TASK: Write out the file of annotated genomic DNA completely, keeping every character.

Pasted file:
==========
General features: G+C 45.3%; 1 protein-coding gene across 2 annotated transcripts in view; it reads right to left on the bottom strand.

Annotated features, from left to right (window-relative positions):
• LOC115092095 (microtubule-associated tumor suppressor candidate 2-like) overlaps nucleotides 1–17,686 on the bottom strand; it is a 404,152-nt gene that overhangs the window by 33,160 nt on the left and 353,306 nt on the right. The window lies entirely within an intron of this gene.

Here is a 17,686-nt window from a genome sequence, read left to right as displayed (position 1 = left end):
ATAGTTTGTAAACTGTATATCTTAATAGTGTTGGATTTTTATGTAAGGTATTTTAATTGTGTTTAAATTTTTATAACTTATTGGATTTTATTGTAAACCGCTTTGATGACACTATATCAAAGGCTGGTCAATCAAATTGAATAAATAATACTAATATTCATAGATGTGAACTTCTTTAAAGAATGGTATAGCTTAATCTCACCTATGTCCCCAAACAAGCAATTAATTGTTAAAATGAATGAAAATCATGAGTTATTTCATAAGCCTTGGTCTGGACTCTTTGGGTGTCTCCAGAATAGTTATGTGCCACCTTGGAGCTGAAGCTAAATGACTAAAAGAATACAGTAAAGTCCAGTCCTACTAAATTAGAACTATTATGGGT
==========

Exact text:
General features: G+C 45.3%; 1 protein-coding gene across 2 annotated transcripts in view; it reads right to left on the bottom strand.

Annotated features, from left to right (window-relative positions):
• LOC115092095 (microtubule-associated tumor suppressor candidate 2-like) overlaps nucleotides 1–17,686 on the bottom strand; it is a 404,152-nt gene that overhangs the window by 33,160 nt on the left and 353,306 nt on the right. The window lies entirely within an intron of this gene.

Here is a 17,686-nt window from a genome sequence, read left to right as displayed (position 1 = left end):
ATAGTTTGTAAACTGTATATCTTAATAGTGTTGGATTTTTATGTAAGGTATTTTAATTGTGTTTAAATTTTTATAACTTATTGGATTTTATTGTAAACCGCTTTGATGACACTATATCAAAGGCTGGTCAATCAAATTGAATAAATAATACTAATATTCATAGATGTGAACTTCTTTAAAGAATGGTATAGCTTAATCTCACCTATGTCCCCAAACAAGCAATTAATTGTTAAAATGAATGAAAATCATGAGTTATTTCATAAGCCTTGGTCTGGACTCTTTGGGTGTCTCCAGAATAGTTATGTGCCACCTTGGAGCTGAAGCTAAATGACTAAAAGAATACAGTAAAGTCCAGTCCTACTAAATTAGAACTATTATGGGT